Between 2002 and 2004 you lent your voice to several side projects. How did those projects work out? How come you haven’t had any projects in 6 years? Do you think you will be involved in any in the future?

At the moment I work on a project for an Italian project called Raven Black. It’s a very kind song called “Lullaby for a Wolf”. Many people write me, that they like the warmness in my voice. Of course it’s a big tribute for me to get so many offers for projects and it’s always an interesting challenge for myself, singing songs from different composers. It’s also always a step forward for me to develop my voice.

Have you been a singer since childhood? Do you have a non-metal vocal background or has it always been about singing metal?

You are right; since I was a little child music was a direct access to my inner self more than anything else. I recognized soon that music is bringing me to myself, to my emotions as to my inner force what I would define as soul today.

Especially my mother has supported my way unconsciously with her sensitive being. She loved to sing with me without restraint and without having the aim to reach something. We spent whole afternoons like this and had a lot of fun. The fact that I didn’t grow up with her, this common ground bound us together and this will last for a lifetime.

Besides I have been working on training my voice since I’ve been a little child. I have put a lot of effort that my voice sounds clear and I have experimented with that endlessly and on my expression. And I have also recorded everything with a simple cassette recorder and listened to it with critical ears. That was a lot of fun.

My wish was to become a professional singer from now on although I never made up my mind about stardom or fame or anything else. I also never had anybody as an example; I always listened to my inner voice when singing. I sang in choirs when I was a child. Later I took lessons at a very good teacher, who sent me on my inner way with her breathing and body exercises. This way I still follow.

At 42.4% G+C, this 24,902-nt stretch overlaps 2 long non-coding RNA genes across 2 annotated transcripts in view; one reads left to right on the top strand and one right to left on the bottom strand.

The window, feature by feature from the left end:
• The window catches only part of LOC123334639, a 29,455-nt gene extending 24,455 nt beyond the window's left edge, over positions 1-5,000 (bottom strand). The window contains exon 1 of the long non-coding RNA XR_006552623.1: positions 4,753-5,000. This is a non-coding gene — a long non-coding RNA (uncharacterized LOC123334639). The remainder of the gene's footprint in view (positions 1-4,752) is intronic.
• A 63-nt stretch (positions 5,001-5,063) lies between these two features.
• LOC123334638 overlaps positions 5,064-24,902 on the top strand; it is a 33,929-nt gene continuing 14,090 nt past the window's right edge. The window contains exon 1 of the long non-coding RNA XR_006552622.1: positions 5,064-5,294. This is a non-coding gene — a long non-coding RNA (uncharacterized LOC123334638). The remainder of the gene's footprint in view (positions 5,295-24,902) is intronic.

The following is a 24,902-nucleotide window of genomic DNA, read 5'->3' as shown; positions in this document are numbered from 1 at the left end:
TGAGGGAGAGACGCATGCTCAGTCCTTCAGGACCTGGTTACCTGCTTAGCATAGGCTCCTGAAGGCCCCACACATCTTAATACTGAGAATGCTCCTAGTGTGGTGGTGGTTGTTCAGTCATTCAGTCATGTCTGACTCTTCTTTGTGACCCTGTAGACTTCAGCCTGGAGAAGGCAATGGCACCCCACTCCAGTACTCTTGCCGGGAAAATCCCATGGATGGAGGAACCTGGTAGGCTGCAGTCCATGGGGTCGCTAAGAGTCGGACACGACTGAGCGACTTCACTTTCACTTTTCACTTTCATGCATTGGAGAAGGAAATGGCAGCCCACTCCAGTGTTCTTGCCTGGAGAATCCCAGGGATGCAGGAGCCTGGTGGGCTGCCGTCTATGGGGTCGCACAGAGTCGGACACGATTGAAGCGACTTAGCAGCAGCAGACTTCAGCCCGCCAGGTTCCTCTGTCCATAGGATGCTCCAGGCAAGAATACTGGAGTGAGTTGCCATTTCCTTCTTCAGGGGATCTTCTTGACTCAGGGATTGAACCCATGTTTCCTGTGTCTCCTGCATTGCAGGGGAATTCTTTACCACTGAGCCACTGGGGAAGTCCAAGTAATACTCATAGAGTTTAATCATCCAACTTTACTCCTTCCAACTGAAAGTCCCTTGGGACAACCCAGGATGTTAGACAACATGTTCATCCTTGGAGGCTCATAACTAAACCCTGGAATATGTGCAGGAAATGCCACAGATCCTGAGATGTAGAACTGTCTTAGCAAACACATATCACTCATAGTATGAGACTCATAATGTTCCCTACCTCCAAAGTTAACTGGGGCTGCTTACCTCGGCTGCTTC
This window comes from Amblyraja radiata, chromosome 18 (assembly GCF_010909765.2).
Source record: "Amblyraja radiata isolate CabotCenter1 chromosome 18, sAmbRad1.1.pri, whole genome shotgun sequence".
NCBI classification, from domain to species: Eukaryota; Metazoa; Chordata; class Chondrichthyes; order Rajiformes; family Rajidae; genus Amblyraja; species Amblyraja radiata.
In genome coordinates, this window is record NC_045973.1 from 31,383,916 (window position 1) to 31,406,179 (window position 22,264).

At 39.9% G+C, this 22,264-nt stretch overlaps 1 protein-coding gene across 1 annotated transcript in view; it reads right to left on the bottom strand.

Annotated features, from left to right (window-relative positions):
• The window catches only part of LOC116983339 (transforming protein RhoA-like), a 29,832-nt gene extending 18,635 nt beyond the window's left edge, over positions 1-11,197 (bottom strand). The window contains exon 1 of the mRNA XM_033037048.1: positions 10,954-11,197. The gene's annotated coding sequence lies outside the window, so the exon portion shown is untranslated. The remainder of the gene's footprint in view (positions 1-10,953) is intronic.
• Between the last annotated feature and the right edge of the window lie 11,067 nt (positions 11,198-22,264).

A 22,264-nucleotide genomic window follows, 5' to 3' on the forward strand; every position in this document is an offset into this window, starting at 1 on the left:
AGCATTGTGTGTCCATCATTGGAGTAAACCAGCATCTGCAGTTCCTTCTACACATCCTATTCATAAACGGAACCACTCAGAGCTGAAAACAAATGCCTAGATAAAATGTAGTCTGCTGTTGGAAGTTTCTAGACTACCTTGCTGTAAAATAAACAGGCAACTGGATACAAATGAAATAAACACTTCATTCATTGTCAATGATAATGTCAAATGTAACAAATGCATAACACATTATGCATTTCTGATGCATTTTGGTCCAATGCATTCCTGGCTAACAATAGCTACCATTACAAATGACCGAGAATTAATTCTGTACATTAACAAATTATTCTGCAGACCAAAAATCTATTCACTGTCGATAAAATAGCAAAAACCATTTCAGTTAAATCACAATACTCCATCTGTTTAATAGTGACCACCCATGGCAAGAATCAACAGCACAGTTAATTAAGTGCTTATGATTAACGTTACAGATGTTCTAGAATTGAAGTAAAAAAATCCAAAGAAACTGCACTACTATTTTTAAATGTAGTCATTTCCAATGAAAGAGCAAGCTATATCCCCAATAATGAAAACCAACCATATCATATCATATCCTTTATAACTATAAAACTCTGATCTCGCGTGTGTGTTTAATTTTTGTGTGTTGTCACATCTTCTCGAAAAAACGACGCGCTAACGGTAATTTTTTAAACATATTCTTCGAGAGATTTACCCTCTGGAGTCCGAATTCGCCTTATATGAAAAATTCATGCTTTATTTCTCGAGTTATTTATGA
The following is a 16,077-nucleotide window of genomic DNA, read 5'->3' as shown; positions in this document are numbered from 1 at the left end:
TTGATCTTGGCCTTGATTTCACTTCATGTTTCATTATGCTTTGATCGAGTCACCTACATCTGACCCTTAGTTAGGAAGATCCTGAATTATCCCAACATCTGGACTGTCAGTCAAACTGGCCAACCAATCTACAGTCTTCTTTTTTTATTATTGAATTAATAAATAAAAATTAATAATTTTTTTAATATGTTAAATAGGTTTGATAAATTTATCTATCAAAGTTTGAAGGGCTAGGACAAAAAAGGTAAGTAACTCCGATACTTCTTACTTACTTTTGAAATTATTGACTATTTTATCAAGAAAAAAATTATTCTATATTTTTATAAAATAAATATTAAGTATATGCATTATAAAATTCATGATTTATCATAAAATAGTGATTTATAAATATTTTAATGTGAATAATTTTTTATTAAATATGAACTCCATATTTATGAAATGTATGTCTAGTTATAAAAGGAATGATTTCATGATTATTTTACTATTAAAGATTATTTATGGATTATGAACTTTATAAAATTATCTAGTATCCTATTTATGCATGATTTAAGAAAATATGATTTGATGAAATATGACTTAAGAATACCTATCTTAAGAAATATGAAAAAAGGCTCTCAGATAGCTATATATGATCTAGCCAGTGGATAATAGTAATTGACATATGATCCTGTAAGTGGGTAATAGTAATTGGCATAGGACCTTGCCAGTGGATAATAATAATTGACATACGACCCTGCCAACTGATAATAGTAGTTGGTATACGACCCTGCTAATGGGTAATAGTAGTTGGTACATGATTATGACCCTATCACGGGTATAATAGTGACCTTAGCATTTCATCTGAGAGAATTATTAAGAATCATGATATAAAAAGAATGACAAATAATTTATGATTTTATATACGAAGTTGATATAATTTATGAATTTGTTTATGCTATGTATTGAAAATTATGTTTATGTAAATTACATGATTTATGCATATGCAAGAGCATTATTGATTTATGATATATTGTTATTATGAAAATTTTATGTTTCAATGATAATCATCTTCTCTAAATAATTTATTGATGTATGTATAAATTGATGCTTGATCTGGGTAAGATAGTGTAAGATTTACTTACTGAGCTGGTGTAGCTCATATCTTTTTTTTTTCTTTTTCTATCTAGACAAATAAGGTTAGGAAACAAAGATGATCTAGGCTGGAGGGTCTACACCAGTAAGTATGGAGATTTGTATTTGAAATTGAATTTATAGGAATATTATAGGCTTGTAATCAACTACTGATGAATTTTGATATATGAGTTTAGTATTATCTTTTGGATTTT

The biggest challenge for me was to follow the inner desire to express my feelings in front of an audience. Because on the one hand I wished for nothing more than to touch other people with my voice, on the other hand it was my biggest fear to be on stage and attract all the audiences eyes. My stage experience before Edenbridge was just a girlie pub band where I was guitarist first and then singer, so I was not on the front.

With Edenbridge I jumped into the cold water in the year 2000, cause we changed from a project to a band with our first CD 'Sunrise In Eden' and immediately went on European tour. That was heavy for me. But I soon recognized how Lanvall´s music that suits me down to the ground, is carrying me and how the power of the boys in the band are layering down the ground, where I can venture outside. I face this as a life time developing process.

Are you a fan of any other metal bands fronted/co-fronted by women?

I like many bands which are fronted by women, but I’m not that fan who knows everything about a band or their band members. I think it would be great if also more bass or guitar players or even maybe drummers are women – why not? I love the band Heart for their performance and of course the voice of Ann Wilson is phenomenal.

Edenbridge is one of the few bands that don’t use the Beauty and Beast approach to symphonic metal. I think that is one of the things that make Edenbridge really stand out from the crowded pack, choosing only the beauty vocals.

When we recorded our first album we’ve been together for a project for years and at that time it was really something new that there is a female fronted singer in a metal band. Edenbridge stands for bringing heaven on earth and this means for me to realize that we have both sides in us – the heaven and the earth – the beauty and the beast.

This awareness brings us together with our real inner force. I see this as a lifelong learning and I adapted it as my way of vocal training. By the way we have choirs sung by the great male singers Robby Valentine and Dennis Ward (PinkCream 69) which also make our sound unique.

A lot of male fronted bands add a female voice here and there for effect. Moonspell and Cradle of Filth come to mind. Edenbridge employed clean vocals by D.C. Cooper on “Red Ball In Blue Sky” off Aphelion. Since then, have you ever been tempted to add a male voice for the occasional verse or line?

Lanvall and myself are big fans of D.C. Cooper and it was great working together with him. We had plans to ask Mike Baker of Shadow Gallery one time for a duet. It made me very cheerless when I heard that he died; much too early with only 45 years. Months later, a fan of us, who knew Mike personally, told me, that he spoke with Mike at a party and he was very delighted by my voice and Edenbridge and that he would have liked to sing with me. I never had the chance to get him known personally.

Going back to your cover of “For Your Eyes Only”, how did you select that song? Are you a fan of James Bond or just the song? Solitaire is the character played by Jane Seymour in the James Bond movie: “Live and Let Die”. Is this just a coincidence or a theme?